Ancient Monuments

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Churchyard cross in St Andrew's churchyard

A Scheduled Monument in Congresbury, North Somerset

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Latitude: 51.3699 / 51°22'11"N

Longitude: -2.8116 / 2°48'41"W

OS Eastings: 343598.157372

OS Northings: 163743.69197

OS Grid: ST435637

Mapcode National: GBR JF.SX27

Mapcode Global: VH7CG.6TZP

Entry Name: Churchyard cross in St Andrew's churchyard

Scheduled Date: 3 March 1977

Last Amended: 23 December 1996

Source: Historic England

Source ID: 1015506

English Heritage Legacy ID: 28825

County: North Somerset

Civil Parish: Congresbury

Built-Up Area: Congresbury

Traditional County: Somerset

Lieutenancy Area (Ceremonial County): Somerset


The monument includes a cross built into the east facing slope of the
churchyard at Congresbury, c.30m south east of the church porch.
The cross has an octagonal three step calvary and socket stone. The first step
of the calvary is 3m in diameter and 0.6m high, each side of the octagon being
1.1m wide. The second step is 0.4m high, with its octagon having sides of 0.9m
in width. The third step is 0.35m high with octagonal sides of 0.6m. The upper
surface of each step of the calvary has weather-drip mouldings. Above the
third step is the octagonal base of the socket stone. The socket stone is 0.9m
wide and 0.8m high, with each side of its octagon being 0.3m wide. The socket
stone has a deep drip on its upper surface and is set off at its base. It is
very weathered on its upper surface and there is no observable socket. The
cross is considered to be 14th century.
The cross appears to sit on a slight rise, and investigation at the time of
the site visit suggested that there is stone at a depth of c.0.2m under the
surface surrounding the cross, and to a width of 0.3m from the calvary base.
This is indicative of a substructure or further calvary stones below the
present ground surface. These remains are included in the scheduling

The site of the monument is shown on the attached map extract.
It includes a 1 metre boundary around the archaeological features,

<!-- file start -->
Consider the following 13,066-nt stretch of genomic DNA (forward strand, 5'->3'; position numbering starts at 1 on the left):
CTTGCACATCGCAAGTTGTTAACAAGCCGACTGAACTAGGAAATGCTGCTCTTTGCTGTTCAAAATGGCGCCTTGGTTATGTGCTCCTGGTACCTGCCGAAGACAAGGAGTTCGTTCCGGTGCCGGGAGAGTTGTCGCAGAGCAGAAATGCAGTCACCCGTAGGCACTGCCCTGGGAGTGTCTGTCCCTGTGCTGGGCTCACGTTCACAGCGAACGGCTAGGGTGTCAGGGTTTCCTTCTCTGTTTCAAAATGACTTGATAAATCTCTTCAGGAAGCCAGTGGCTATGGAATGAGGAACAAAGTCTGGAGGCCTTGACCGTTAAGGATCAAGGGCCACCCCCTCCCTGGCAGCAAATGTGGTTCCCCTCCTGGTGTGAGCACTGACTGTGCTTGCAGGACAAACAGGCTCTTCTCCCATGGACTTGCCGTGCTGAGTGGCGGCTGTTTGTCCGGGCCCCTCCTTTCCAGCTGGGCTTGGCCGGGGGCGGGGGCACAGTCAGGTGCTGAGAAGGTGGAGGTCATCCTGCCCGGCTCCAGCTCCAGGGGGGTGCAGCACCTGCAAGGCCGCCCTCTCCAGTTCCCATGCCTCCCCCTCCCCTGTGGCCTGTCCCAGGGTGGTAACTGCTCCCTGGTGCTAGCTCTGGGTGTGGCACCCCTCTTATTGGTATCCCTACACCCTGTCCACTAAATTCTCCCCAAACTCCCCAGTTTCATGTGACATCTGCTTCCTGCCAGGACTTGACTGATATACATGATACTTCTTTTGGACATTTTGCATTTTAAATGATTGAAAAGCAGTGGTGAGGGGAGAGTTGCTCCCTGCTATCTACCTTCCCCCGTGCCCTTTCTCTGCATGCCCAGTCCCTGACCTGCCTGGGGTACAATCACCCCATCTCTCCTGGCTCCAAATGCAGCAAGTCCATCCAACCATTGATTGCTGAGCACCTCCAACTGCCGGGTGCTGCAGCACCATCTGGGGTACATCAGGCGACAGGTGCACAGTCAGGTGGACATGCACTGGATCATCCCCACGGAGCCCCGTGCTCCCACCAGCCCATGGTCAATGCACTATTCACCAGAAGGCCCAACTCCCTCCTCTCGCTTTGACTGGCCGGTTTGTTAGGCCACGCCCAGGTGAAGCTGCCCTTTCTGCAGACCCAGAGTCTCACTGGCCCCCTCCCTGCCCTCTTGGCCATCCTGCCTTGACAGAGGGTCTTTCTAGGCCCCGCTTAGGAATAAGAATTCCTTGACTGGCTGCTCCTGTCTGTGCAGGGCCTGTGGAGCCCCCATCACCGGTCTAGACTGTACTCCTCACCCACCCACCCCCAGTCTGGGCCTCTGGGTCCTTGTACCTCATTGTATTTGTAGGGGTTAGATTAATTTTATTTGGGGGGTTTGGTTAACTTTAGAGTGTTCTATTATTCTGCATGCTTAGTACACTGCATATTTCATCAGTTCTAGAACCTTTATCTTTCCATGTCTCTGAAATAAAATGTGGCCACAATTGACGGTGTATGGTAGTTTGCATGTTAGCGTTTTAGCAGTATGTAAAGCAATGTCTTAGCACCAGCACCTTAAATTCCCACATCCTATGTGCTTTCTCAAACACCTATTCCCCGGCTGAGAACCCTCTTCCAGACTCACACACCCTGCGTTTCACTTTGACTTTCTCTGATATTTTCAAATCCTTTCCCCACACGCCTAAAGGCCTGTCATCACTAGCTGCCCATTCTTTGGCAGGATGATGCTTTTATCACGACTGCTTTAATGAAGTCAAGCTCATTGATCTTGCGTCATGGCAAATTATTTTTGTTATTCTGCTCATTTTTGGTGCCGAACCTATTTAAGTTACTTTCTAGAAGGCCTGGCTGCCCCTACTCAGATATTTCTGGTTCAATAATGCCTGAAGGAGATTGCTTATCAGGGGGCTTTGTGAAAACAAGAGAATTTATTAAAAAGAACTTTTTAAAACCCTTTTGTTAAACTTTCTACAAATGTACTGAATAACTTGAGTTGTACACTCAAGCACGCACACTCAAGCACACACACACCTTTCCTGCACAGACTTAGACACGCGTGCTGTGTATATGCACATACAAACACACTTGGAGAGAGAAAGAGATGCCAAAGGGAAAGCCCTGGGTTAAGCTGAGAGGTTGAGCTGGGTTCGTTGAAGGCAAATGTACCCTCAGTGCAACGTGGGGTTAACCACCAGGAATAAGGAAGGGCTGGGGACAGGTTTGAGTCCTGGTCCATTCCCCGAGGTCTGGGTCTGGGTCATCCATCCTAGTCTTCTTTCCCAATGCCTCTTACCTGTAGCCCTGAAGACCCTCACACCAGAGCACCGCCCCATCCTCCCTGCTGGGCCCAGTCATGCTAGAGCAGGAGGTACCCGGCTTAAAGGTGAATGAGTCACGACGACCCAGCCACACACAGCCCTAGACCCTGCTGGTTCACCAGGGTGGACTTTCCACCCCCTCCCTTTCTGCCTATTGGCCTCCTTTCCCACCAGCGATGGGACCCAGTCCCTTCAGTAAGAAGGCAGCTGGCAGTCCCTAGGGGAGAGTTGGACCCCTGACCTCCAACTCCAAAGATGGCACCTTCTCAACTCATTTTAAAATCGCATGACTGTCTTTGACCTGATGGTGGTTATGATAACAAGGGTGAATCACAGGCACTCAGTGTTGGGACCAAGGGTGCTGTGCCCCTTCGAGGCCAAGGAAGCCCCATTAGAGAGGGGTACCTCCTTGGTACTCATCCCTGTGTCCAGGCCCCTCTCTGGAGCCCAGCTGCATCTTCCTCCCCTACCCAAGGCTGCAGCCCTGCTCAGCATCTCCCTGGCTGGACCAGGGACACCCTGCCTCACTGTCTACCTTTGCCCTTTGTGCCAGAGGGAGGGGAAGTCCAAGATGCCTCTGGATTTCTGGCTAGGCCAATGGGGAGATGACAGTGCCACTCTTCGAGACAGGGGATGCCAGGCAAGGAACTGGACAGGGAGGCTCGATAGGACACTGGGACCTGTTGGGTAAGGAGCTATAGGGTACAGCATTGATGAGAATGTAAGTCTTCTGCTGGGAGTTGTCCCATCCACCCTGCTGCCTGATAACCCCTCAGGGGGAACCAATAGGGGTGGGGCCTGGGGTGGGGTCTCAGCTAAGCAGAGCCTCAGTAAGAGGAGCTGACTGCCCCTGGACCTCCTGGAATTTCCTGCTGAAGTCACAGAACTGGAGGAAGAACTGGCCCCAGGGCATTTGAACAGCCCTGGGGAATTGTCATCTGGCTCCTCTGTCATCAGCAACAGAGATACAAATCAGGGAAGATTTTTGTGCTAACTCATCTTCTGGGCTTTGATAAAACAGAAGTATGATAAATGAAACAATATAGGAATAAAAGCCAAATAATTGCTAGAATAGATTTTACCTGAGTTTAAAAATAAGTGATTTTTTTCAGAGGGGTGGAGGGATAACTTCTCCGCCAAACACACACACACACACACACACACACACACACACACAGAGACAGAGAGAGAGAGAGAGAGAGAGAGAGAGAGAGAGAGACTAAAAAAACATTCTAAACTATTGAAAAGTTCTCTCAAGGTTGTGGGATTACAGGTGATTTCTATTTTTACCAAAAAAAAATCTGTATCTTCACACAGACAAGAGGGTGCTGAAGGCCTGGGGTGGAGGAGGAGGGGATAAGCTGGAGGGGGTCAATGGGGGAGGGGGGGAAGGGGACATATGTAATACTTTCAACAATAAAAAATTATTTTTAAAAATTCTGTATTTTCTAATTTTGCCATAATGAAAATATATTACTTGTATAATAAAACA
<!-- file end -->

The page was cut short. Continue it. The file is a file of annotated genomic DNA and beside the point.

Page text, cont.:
considered to be essential for the monument's support and preservation.

Source: Historic England

Reasons for Scheduling

A standing cross is a free standing upright structure, usually of stone,
mostly erected during the medieval period (mid 10th to mid 16th centuries AD).
Standing crosses served a variety of functions. In churchyards they served as
stations for outdoor processions, particularly in the observance of Palm
Sunday. Elsewhere, standing crosses were used within settlements as places for
preaching, public proclamation and penance, as well as defining rights of
sanctuary. Standing crosses were also employed to mark boundaries between
parishes, property, or settlements. A few crosses were erected to commemorate
battles. Some crosses were linked to particular saints, whose support and
protection their presence would have helped to invoke. Crosses in market
places may have helped to validate transactions. After the Reformation, some
crosses continued in use as foci for municipal or borough ceremonies, for
example as places for official proclamations and announcements; some were the
scenes of games or recreational activity.
Standing crosses were distributed throughout England and are thought to have
numbered in excess of 12,000. However, their survival since the Reformation
has been variable, being much affected by local conditions, attitudes and
religious sentiment. In particular, many cross-heads were destroyed by
iconoclasts during the 16th and 17th centuries. Less than 2,000 medieval
standing crosses, with or without cross-heads, are now thought to exist. The
oldest and most basic form of standing cross is the monolith, a stone shaft
often set directly in the ground without a base. The most common form is the
stepped cross, in which the shaft is set in a socket stone and raised upon a
flight of steps; this type of cross remained current from the 11th to 12th
centuries until after the Reformation. Where the cross-head survives it may
take a variety of forms, from a lantern-like structure to a crucifix; the more
elaborate examples date from the 15th century. Much less common than stepped
crosses are spire-shaped crosses, often composed of three or four receding
stages with elaborate architectural decoration and/or sculptured figures; the
most famous of these include the Eleanor crosses, erected by Edward I at the
stopping places of the funeral cortege of his wife, who died in 1290. Also
uncommon are the preaching crosses which were built in public places from the
13th century, typically in the cemeteries of religious communities and
cathedrals, market places and wide thoroughfares; they include a stepped base,
buttresses supporting a vaulted canopy, in turn carrying either a shaft and
head or a pinnacled spire. Standing crosses contribute significantly to our
understanding of medieval customs, both secular and religious, and to our
knowledge of medieval parishes and settlement patterns. All crosses which
survive as standing monuments, especially those which stand in or near their
original location, are considered worthy of protection.

Although the shaft and head of the cross are missing, the standing cross in St
Andrew's churchyard at Congresbury is an impressive monument of the medieval
period. It survives well in what is likely to be its original location.
This is one of two crosses in the village, the other being at the crossroads.

Source: Historic England


Books and journals
Pooley, C, Old Stone Crosses of Somerset, (1877), 124-125

Source: Historic England

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